I am personally not the biggest fan of BBBEE or even BEE.
I agree with realbigdreamer.

mercurial
01-24-2012, 10:39 PM
All fair points but what is the likelihood that that will happen? Perhaps only if we get rid of the ANC :p

tatjanochka
01-25-2012, 11:24 AM
Could not agree more with main article. I saw it as soon I come over to South Africa. It is obvious that racism here is flourishing because of wrong implementations of law. Lets hope it will change soon.

realbigdreamer
01-25-2012, 01:07 PM
I was hoping to get a list of points as to the benefits of BBBEE for whites, although I did not get that....
Unless I am required to click on the links and read the long article. I am rather disappointed.

Instead there is a thread which may quite easily and quickly turn into a flame war if users who are unable to control themselves come along and decide to join in.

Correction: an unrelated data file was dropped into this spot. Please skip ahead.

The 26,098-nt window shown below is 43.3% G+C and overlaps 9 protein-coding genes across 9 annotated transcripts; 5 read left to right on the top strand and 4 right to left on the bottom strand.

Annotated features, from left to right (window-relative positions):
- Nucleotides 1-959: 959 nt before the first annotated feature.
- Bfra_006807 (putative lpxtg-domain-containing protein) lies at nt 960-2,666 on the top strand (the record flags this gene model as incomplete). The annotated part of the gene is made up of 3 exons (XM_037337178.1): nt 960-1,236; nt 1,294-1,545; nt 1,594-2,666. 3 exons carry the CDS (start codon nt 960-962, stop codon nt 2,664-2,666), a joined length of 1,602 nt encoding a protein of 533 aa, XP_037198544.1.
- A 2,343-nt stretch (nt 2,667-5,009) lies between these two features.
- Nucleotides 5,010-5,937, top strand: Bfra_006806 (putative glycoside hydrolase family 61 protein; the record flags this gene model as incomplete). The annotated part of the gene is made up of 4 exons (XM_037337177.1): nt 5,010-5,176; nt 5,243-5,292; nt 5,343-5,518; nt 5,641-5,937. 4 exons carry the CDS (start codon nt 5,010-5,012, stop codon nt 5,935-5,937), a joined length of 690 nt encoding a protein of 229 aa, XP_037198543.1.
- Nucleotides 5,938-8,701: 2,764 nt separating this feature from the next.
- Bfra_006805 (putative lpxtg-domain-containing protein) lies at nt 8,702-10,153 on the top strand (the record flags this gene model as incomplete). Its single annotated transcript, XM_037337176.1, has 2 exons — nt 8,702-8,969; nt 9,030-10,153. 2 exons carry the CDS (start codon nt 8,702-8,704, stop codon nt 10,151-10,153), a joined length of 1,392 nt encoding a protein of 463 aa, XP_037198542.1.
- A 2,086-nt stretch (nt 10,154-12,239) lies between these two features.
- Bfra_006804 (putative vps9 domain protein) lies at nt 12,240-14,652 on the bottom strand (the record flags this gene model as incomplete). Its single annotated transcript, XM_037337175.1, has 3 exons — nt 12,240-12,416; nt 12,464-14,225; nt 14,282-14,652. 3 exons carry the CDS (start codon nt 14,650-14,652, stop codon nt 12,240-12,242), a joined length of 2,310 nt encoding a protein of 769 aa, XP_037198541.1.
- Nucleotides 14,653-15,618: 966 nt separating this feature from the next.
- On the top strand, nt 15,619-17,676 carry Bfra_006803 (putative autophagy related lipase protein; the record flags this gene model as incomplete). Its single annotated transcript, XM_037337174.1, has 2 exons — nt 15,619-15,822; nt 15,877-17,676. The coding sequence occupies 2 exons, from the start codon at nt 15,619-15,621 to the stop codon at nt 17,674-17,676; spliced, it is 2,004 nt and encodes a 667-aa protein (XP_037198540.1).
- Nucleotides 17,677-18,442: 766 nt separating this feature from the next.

I am personally not the biggest fan of BBBEE or even BEE.
I agree with realbigdreamer.

Glad you agreed. :)

As to the benefits of BBBEE for white people-> They can spend more time at home with their families. :D

I really don't see any other benefits to be honest. I think if the government could have better control over implementations of the law, things would be a lot better. As another user mentioned, the sudden move of an employee to a much higher position, without going through the normal route is only dangerous.

HavocXphere
01-29-2012, 11:29 PM
I understand the reasons why BBBEE is necessary & if properly done support it, but to pretend it somehow benefits white people is pure bullsht.

The article follows a completely deluded line of reasoning:

Take 2 possible projects:
Project A: 10m profit
Project B: 5m profit